By FORMER SENATOR ATTY. JOEY D. LINA
The surging figures on joblessness, made worse by the coronavirus pandemic, plagued with many uncertainties and still no end in sight, can be utterly distressing.
The Philippine Statistics Authority reported on June 5 that the number of jobless Filipinos ballooned to 7.3 million last April, up from 2.4 million in January and 2.3 million a year ago, for an all-time high of 17.7 percent jobless rate.
“This is a record high in the unemployment rate reflecting the effects of the economic shutdown to the Philippine labor market due to COVID-19,” according to National Statistician Claire Dennis Mapa who said the last time that the jobless rate was double-digit was in the second quarter of 1991.
The PSA report came out two weeks after Labor Secretary Silvestre Bello III expressed the possibility that as much as 10 million workers will lose jobs by the end of 2020 in the pandemic.
“I hate to say it, but it’s possible,” Secretary Bello told a Senate hearing on May 20 when asked by Senate President Pro-Tempore Ralph Recto if the number of jobless in the Philippines could reach 10 million as estimated by some House lawmakers. The labor department chief had earlier said around 4 to 5 million Filipinos faced unemployment due to the coronavirus crisis.
A report on job displacement released by the Department of Labor and Employment (DOLE) said that as of June 21, 3,189 business establishments submitted notices of retrenchment or shutdown. “From an average of 276 companies from January to May, the number of affected business soared to 1,809 in June,” the DOLE report said.
Aside from the millions who lost or are about to lose their jobs in the country, there are the Overseas Filipino Workers facing unemployment woes as the worldwide economic downturn from the pandemic hit many countries hosting OFWs. At this time, around 345,000 OFWs are jobless, Sec. Bello said.
With so many Filipinos affected by joblessness, it’s no wonder a SWS survey on May 4-10 showed that 83 percent of us are now “disappointed, disheartened, and discouraged” by the current crisis.
The Manila Bulletin’s editorial of June 22 aptly described the situation: “To this day, there is no assurance when people can go back to work as before, buy things in public markets and supermarkets, eat in hotels, restaurants, and other public places, go to church for Masses or even just to pray in the quiet surroundings. They have had to stay at home for three whole months now, and still with no certainty as to when the restrictions will end. All because of a virus that continues to kill thousands around the world.”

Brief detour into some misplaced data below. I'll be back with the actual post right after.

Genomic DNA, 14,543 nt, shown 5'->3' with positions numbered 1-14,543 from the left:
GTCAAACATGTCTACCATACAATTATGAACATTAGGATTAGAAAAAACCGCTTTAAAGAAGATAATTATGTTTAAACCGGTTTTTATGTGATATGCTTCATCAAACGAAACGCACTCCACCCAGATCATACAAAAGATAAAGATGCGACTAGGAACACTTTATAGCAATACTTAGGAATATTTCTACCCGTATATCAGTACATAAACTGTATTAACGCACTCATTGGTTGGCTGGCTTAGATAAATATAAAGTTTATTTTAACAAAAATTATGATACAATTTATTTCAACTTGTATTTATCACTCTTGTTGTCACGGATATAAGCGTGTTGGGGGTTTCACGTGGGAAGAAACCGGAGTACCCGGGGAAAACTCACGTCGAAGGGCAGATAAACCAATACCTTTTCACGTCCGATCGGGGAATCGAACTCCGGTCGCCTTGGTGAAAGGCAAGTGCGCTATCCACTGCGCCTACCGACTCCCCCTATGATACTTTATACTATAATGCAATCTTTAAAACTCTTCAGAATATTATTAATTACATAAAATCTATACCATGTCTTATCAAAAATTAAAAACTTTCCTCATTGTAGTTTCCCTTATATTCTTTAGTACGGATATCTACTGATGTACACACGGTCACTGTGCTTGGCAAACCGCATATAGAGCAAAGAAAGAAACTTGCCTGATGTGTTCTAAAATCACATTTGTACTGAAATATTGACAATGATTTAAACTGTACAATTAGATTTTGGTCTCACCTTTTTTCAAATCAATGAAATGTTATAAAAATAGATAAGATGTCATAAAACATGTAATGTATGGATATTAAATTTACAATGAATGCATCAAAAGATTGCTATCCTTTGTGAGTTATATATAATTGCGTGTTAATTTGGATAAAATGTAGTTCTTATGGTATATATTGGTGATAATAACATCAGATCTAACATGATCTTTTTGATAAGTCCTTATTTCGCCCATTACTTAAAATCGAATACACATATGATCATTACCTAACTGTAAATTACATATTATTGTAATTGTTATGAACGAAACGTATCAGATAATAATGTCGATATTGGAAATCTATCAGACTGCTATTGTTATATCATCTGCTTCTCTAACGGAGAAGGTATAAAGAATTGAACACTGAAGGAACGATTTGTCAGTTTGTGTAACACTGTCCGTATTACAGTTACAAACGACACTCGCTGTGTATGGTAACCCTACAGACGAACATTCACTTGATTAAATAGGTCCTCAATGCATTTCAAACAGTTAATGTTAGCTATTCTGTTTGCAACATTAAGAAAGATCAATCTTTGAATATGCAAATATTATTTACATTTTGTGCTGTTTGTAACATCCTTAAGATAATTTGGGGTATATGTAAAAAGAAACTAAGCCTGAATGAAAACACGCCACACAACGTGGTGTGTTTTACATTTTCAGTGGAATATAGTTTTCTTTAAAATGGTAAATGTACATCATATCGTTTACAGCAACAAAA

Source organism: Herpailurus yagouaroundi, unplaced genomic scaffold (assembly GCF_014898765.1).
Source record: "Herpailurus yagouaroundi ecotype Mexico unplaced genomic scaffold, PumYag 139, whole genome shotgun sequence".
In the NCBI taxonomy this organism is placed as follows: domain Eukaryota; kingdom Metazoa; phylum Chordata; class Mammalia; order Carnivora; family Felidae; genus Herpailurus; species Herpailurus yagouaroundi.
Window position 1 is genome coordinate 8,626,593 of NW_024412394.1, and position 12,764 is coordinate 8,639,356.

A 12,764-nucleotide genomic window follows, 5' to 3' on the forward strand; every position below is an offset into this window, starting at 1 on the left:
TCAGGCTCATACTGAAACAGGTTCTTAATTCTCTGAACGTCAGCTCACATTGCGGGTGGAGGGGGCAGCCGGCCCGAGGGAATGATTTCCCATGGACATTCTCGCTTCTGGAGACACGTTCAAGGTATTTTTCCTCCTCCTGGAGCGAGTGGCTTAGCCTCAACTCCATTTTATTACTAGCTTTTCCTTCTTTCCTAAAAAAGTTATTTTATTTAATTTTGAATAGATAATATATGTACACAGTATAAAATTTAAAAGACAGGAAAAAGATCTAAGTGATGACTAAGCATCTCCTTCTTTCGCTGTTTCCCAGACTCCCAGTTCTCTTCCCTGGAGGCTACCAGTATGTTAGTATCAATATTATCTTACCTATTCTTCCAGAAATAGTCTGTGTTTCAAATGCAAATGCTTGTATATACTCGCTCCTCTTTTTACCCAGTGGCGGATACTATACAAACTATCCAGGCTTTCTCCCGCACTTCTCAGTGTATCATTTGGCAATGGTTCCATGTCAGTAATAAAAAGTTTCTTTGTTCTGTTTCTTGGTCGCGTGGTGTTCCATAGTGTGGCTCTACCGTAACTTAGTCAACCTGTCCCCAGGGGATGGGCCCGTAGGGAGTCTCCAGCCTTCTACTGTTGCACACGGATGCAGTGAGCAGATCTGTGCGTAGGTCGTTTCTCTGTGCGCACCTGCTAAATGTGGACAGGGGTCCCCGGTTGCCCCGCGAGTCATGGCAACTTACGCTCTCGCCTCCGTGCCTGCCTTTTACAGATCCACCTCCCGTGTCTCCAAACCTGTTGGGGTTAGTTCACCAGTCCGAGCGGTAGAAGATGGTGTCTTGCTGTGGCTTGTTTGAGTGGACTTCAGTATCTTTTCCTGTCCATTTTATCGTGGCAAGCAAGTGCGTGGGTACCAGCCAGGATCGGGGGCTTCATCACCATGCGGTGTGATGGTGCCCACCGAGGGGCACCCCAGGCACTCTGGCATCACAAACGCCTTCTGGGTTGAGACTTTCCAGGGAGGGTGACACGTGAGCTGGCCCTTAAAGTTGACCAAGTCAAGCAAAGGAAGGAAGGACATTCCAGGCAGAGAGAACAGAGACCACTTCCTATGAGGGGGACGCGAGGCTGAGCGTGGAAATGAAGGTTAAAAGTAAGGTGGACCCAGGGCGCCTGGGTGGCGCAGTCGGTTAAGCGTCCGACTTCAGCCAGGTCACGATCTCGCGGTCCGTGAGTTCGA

Why more than eight out of 10 Filipinos say their lives had worsened, the MB editorial says it all. But it shows a way out of the predicament.
“The government truly is not to blame for this record fall in our people’s assessment of their lives, but it presents a big problem in the coming months and years for all of us. It is in that light that the government should see the SWS results – as a challenge that must now be met with the most assiduous planning and the most dedicated efforts to achieve a goal that will take many years to accomplish,” the MB editorial concluded.
Tackling a challenge “that must now be met with the most assiduous planning and the most dedicated efforts” is indeed the way out of the crippling crisis.
The serious rate of joblessness presented by DOLE and the PSA should compel every government official, national or local, to focus on job creation. All departments of government must come forward with their concrete plans and programs, with number of jobs that can be created in partnership with the private sector, and the enabling conditions for these programs to succeed.
I’ve been reading on what government intends to do and is doing to address the massive loss of jobs. Yes, there are stop-gap measures—all the social amelioration programs and others under the Bayanihan law, including the DOLE’s Tulong Panghanapbuhay sa Ating Disadvantaged/Displaced Workers (TUPAD) program to help informal sector workers. Yet, these clearly are not sufficient in these perilous times.
There are no concrete and detailed programs that have been presented thus far to evince hope and confidence in our people that everything is being done to shore up the economy and employ people who lost jobs as a result of the pandemic.
The “Build, Build, Build” has been touted as a program that can create a lot of jobs. But how many? How many civil engineers and other skilled workers are needed in construction of roads, bridges, etc.?
Motherhood statements are not enough. Concrete plans are needed for employment or livelihood creation to compensate for jobs lost temporarily or permanently under the new normal, or that will take a long time to return. In the short term, priority must be on low hanging fruits.
Efforts must be focused on how to create jobs in the short, medium, and long terms in four major sectors of the economy: the primary sector – farming, fishery, mining; secondary sector – manufacturing, construction, utilities; tertiary sector – retail, financial services, communication, hospitality and leisure, real estate, information; and quaternary sector – education, public sector, research and development.
A job czar or one who oversees the entire job creation efforts must be pinpointed and must be accountable. He must be fully staffed and must come up with figures on where jobs have been lost, whether temporary or permanent, and a projection of how long temporary lost jobs can come back.
A national strategy on job creation, retraining, retooling, and deployment needs to be written down, clearly spelled out per sector and sub-sector of the economy. That ought to be among the primary functions of a job czar. With tough times ahead, it’s indeed a tough job for a job czar.
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